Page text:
I’m Rewriting!

So, I had an epic blog post planned for today, one in which I was going to discuss my on-going rewrite of a book that was “done” a year ago. Then my daughter fell on her face (literally) while we were walking our dogs last night and I ended up spending two hours at the ER, then another at Denny’s because she wanted late night pancakes, sausage, and ice cream. Who am I to deny?


Anywho… I actually AM starting a rewrite. And good news–it’s getting easier. Know why? Because I’ve finally figured out the trick to a successful rewrite. Ready for it?

You must first be willing to let go of what the story used to be.

All my past struggles with rewriting stem down to one crucial mistake: I wasn’t rewriting. I was shifting, revising, tweaking, patching, replacing–anything and everything I could do to add new material while still hanging on to the essence of what the story was. And it wasn’t working.

So, I’ve let go of the original story. In fact, I’m treating it as if it’s not even mine. I’m viewing it as subjectively as possible. Those words I spent all last summer slaving over? They’re simply raw material I’ve stumbled upon and hope to improve. Sure, I’ll pick up the few scenes that happen to work and fit them back in, and I’ll flesh out characters who are worthy, and maybe steal back some of the dialogue that’s particularly witty, but other than that, I’m REWRITING. Completely. And that’s good, because I’ve spent months mulling over ways to make this story what it needs to be, and I think I’ve finally got a handle on it. This is exciting!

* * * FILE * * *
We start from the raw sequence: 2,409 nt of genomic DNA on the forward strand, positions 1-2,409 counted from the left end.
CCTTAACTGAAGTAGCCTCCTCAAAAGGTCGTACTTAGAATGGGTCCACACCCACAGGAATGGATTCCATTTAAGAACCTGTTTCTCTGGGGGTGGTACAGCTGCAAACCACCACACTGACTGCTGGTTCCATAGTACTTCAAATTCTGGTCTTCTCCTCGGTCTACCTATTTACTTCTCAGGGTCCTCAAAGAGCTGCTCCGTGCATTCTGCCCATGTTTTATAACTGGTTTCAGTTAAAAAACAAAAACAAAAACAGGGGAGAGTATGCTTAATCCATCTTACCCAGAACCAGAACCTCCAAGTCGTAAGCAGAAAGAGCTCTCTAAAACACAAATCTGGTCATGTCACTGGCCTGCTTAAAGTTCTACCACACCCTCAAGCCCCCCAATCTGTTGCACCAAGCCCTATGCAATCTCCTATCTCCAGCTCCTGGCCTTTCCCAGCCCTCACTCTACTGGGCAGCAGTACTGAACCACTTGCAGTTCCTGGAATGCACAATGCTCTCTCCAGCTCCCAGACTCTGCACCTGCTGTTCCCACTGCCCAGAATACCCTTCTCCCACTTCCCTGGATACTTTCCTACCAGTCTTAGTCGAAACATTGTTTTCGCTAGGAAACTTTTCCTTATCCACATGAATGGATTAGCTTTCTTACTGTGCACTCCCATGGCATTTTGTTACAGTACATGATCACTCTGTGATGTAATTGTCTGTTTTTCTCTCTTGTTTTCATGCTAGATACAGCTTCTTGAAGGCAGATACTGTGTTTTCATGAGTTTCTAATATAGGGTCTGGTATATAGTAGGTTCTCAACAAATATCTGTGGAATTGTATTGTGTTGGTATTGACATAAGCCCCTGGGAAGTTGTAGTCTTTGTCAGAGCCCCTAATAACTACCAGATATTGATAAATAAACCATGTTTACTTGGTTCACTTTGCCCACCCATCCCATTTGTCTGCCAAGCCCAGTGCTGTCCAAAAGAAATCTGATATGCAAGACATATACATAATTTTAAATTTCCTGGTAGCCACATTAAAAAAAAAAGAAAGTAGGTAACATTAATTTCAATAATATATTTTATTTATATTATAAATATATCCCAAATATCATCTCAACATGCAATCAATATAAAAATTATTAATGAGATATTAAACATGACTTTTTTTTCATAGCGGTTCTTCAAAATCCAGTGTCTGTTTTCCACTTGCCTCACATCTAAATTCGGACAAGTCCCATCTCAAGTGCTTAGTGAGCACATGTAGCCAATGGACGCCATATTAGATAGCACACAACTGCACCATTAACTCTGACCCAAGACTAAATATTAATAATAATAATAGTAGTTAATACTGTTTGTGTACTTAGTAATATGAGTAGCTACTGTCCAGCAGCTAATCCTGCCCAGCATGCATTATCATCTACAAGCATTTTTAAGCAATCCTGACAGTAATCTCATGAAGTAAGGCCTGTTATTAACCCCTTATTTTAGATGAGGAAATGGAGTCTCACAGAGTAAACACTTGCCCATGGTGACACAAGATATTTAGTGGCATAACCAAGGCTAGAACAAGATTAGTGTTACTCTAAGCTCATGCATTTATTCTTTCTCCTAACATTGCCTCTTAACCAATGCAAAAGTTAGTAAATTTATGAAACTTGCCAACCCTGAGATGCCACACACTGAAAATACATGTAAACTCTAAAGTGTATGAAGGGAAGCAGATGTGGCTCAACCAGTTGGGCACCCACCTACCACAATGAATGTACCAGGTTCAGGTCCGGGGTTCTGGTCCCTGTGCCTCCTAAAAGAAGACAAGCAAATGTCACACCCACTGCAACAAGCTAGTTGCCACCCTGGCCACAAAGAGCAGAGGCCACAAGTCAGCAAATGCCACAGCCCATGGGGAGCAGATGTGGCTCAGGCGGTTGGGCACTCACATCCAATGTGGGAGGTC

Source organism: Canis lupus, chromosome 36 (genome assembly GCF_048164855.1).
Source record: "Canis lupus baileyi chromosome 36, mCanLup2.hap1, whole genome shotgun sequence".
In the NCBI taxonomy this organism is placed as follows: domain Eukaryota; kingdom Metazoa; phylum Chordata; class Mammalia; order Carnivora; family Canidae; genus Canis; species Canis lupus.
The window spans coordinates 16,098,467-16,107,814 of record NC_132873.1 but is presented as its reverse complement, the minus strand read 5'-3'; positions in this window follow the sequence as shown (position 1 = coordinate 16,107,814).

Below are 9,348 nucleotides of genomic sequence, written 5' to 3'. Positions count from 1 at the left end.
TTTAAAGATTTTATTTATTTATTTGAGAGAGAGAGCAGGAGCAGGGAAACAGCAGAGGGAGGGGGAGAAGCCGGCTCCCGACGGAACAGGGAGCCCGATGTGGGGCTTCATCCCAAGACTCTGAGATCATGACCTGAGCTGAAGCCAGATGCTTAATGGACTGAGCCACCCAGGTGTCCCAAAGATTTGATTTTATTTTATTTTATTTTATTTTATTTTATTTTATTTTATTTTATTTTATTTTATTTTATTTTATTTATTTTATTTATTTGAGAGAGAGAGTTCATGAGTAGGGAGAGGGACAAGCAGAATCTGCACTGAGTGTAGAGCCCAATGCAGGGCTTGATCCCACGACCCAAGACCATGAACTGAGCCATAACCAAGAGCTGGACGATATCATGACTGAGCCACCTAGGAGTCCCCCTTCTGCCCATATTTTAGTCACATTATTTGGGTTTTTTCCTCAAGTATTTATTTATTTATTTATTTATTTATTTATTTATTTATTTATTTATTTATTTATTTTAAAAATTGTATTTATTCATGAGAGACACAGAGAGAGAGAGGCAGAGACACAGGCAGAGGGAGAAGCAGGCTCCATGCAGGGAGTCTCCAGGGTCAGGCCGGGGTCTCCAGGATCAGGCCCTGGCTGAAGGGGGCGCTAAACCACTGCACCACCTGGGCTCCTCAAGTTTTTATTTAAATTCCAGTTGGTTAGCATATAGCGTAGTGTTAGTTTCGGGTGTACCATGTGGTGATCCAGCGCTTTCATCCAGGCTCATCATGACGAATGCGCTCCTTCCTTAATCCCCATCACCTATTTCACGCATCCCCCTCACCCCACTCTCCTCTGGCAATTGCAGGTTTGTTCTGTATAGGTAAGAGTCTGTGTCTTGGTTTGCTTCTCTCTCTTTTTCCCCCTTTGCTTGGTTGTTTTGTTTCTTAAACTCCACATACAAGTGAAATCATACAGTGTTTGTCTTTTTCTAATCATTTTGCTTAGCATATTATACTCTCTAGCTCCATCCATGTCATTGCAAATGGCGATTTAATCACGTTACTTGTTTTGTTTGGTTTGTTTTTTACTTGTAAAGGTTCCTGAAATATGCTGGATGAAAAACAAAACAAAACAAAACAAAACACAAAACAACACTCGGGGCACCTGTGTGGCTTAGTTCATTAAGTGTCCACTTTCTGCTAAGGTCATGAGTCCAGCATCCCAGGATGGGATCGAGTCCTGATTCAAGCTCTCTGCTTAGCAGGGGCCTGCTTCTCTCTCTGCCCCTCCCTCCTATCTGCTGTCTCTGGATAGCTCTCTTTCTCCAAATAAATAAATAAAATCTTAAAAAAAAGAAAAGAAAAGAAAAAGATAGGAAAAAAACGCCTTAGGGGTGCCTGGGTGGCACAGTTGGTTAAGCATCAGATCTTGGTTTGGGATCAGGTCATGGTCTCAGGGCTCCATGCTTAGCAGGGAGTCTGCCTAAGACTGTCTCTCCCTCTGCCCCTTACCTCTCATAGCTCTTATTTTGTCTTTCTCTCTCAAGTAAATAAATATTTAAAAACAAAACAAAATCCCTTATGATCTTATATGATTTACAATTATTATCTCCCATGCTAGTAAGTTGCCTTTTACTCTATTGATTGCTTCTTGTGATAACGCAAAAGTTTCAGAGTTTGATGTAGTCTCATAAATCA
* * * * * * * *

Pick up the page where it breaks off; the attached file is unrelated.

Because I’ve been incredibly overwhelmed by this undertaking, and because I’m an incredibly visual person, I’ve started with a crude, simplistic plot map:

See? Very simple.

That’s poster board and Sharpie, and those star Post-It notes are the major plot points. I’ve got smaller, color-coded ones that I plan to start working on tonight, Post-Its that will stand in for subplots, character notes and setting descriptors. Hopefully my little chart will serve as a jumping off point and make this rewrite more manageable and–God willing–more fun.

Have you ever attempted a major rewrite? Any tips or tricks to share?


21 responses to “I’m Rewriting!

  1. OMG that is the saddest picture ever! Her little face! Hopefully she’s feeling better today!